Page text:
All arrivals as well as those using runway 12 can be logged and photographed although the location faces south and so is best in the early morning/late evening in the summer. Also along Ferguson Road past the UPS facility there is a raised hill area. Good to photograph on sunny summer evenings when the airport is landing west.
Locations to Avoid
Multi-story car park
Anyone spotting from the top floor is visible to the control tower, with predictable results.
|Air Canada (and Rouge)||A319, A320, A321, A330-300, 767-300ER, 777-200LR, 777-300ER, 787-8, 787-9, E190, 737 MAX 8||C, D, E|
|Air Canada Express (operated by Jazz Air)||CRJ-705, CRJ-900, Dash 8 Q300 (twin-turboprop), Dash 8 Q400 (twin-turboprop)||C, E|
|Air New Zealand||777-200ER, 787-9||D|
|Air North||737-200, 737-400, 737-500||B (or South)|
|Air Transat||A330-200, 737-800||B, D|
|Alaska Airlines||Dash 8 Q400 (twin-turboprop, operated by Horizon Air), 737-900ER||E|
|All Nippon Airways||787-9||D|
|American Airlines||737-800, A319||E|
|Beijing Capital Airlines||A330-200||D|
|British Airways||A380-800, 747-400||D|
|Cathay Pacific||777-300ER, A350-900 (summer)||D|
|Central Mountain Air||Beechcraft 1900 (twin-turboprop), Dornier 328 (twin-turboprop), Dash 8 Q100 (twin-turboprop)||B|
|China Eastern Airlines||A330-200||D|
|China Southern Airlines||787-9, 777-300ER||D|
|Condor Flugdienst (seasonal)||767-300ER||D|
|Corilair||DHC-2 Beaver||Seaplanes (south)|
|Delta Air Lines (seasonal)||A319, A320, 737-800, 757-200, MD-90||E|
|Delta Connection||CRJ-700, E175||E|
|Edelweiss Airlines (seasonal)||A330-200, A340-300||D|
|Harbour Air||DHC-2 Beaver(Single Engine Piston), DHC-3 Turbo Otter(Single Engine Turboprop), DHC-6 Twin Otter (twin turboprop)||Seaplanes (south)|
|HeliJet||Various helicopters, generally S-76|
|Hong Kong Airlines||A330-200, A330-300||D|
|Island Express Air||Beechcraft King Air 100 (twin-turboprop)||South|
|KD Air||PA-31 (twin prop), PA-32 (single engine Prop)|
|Korean Air||777-200ER, 747-8I||D|
|Lufthansa||A330-300, 747-400, A350-900||D|
|Orca Airways||Piper Navajo (twin-piston)||South|
|Pacific Coastal Airlines||Beechcraft 1900 (twin-turboprop), Saab 340 (twin-turboprop)||South|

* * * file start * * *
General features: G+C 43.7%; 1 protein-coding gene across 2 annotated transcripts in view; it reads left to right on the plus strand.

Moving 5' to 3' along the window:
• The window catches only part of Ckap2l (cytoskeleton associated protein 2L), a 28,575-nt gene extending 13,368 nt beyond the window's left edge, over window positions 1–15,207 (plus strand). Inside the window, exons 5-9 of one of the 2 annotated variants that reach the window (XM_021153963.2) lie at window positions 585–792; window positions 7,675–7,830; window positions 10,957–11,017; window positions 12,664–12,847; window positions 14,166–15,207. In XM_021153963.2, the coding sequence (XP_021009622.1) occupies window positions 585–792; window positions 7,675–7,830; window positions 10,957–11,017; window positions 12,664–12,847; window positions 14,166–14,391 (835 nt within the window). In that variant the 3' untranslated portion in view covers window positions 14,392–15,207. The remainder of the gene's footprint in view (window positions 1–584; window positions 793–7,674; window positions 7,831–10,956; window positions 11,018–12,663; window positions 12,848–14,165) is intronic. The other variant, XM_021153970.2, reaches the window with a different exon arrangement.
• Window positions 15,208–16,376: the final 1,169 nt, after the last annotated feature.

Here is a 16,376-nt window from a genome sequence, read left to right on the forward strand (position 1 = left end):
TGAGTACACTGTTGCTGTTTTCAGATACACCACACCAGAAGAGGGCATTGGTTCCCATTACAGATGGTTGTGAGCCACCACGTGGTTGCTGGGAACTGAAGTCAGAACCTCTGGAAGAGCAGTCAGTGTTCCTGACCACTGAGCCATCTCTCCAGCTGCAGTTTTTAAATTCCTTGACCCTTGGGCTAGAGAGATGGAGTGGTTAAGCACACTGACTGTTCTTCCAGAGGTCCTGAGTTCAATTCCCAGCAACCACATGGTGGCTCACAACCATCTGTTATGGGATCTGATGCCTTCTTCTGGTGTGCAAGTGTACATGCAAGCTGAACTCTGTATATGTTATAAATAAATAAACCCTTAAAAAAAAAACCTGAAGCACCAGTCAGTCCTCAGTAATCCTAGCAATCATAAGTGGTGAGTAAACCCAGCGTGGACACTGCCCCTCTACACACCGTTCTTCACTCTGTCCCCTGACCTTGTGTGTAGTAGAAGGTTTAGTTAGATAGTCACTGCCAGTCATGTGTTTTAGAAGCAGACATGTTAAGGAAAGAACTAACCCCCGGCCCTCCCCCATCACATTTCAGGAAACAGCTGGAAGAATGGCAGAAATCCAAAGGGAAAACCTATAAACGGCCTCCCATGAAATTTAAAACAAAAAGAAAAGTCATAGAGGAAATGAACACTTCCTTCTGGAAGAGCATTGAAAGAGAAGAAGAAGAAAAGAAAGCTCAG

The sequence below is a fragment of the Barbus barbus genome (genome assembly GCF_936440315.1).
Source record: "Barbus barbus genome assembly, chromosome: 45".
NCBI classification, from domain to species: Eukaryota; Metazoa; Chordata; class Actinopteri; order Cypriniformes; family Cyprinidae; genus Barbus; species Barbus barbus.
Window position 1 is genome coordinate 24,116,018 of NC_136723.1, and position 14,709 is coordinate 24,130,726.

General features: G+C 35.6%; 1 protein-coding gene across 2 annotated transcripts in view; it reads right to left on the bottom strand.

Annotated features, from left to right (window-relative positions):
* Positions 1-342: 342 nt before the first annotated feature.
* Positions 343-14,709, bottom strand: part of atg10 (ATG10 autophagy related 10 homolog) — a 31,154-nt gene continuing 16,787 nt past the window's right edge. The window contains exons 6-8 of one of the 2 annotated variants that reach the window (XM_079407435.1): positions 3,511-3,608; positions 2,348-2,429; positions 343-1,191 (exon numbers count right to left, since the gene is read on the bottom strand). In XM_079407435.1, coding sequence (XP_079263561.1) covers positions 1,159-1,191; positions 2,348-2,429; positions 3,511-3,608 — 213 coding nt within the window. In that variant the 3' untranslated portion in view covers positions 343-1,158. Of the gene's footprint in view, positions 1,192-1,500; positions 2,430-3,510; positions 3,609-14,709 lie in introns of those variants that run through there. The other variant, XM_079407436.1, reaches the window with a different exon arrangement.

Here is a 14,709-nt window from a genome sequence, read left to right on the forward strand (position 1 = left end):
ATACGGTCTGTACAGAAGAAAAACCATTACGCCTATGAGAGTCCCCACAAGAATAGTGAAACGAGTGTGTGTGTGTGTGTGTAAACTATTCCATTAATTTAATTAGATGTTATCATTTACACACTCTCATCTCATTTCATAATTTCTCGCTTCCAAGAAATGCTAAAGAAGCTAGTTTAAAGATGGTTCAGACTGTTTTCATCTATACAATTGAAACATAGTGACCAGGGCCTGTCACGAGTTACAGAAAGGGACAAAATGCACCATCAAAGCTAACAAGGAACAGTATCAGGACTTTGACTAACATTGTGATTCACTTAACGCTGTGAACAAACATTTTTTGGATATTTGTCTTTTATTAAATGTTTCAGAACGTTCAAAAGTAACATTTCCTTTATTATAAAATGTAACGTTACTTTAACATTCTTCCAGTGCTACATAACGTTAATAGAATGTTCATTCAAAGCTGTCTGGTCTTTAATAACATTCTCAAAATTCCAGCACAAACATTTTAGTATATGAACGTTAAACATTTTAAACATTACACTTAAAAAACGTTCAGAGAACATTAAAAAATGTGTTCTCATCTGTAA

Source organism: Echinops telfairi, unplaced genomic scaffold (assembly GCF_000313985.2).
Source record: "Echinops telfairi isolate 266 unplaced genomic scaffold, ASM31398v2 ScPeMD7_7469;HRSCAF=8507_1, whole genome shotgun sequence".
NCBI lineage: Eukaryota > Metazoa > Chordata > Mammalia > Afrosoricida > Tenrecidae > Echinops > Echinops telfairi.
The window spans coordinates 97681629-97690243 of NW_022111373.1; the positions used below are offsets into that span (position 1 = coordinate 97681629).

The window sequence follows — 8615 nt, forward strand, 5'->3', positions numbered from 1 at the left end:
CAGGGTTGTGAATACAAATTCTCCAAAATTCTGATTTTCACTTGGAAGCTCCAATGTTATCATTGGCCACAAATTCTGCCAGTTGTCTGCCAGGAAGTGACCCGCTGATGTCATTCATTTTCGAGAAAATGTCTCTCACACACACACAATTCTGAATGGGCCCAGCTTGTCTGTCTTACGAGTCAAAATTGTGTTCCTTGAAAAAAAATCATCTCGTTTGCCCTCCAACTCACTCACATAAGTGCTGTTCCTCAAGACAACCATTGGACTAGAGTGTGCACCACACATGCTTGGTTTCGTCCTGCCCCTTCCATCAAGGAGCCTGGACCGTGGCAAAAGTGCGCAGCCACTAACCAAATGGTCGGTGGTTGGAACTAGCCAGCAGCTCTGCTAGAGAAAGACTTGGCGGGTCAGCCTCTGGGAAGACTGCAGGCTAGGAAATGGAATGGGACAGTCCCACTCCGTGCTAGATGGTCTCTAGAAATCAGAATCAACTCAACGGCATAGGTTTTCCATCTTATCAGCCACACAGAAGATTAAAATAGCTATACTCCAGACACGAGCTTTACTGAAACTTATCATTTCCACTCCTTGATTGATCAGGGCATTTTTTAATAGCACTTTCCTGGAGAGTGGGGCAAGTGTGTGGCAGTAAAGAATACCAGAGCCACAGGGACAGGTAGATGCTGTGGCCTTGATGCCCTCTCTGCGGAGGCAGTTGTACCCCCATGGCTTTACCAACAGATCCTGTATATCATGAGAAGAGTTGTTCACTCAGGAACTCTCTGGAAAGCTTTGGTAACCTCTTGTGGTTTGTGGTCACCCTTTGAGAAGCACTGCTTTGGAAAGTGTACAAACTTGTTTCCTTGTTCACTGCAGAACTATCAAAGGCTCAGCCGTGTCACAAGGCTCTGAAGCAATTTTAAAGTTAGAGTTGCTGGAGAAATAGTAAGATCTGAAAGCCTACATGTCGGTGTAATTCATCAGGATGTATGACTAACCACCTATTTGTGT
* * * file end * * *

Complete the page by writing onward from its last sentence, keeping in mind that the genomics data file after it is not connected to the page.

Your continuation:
|Salt Spring Air||DHC-2 Beaver (single engine piston), DHC-3 Turbo Otter (Turbine Single engine)||Seaplanes (south)|
|Seair Seaplanes||Cessna C208 Caravan (Single engine turboprop), DHC-2 Beaver (Single Engine piston), DHC-2T Beaver (single engine turbine)||Seaplanes (south)|
|Sunwing Airlines||737-800||B, D|
|Tofino Air (Charter Only)||DHC-2 Beaver (single engine piston)||Seaplanes (south)|
|United Airlines||A320, 737-800, 737-900ER||E|
|United Express||CRJ-700, E170||E|
|WestJet||737-600, 737-700, 737-800, 767-300ER, 737 MAX 8||B, D, E|
|WestJet Encore||Dash 8 Q400 (twin-turboprop)||A|
Facilities and Transportation
The SkyTrain's Canada Line connects the airport with downtown (26min ($3.75) to Waterfront Station which is next to the Sea Plane Port and has quite a lot of traffic but the registrations (approx. 20 different) start to repeat after about 2 hours).
Cash fares from the main terminal include a $5.00 surcharge- go to the Pharmasave pharmacy below the domestic arrivals area and purchase a book of "FareSavers" tickets. One zone will do- and then upgrade to a 2-zone fare to enter into Vancouver from Richmond when you get to Bridgeport. (A couple of extra steps but saves you five bucks.) Travel across zone boundaries after 6:30pm on weekdays and all day on weekends and holidays is only $2.50. The Airport Surcharge applies to cash fares 24/7.
Stations at the airport are: Templeton (Templeton Street), Sea Island Way (Air Canada hangars) and the Main Terminal. The Bridgeport Station also offers Bus Connections.
There is a commuter bus around the airport between many spotting locations (or a short enough walk), however, the service is very sporadic, running every 30 minutes Monday-Saturday, not running on Sundays or holidays. This bus was designed for airport employees, so it is rather small.
The South Terminal is connected to the main Terminal by a shuttle bus operated by the airport authority.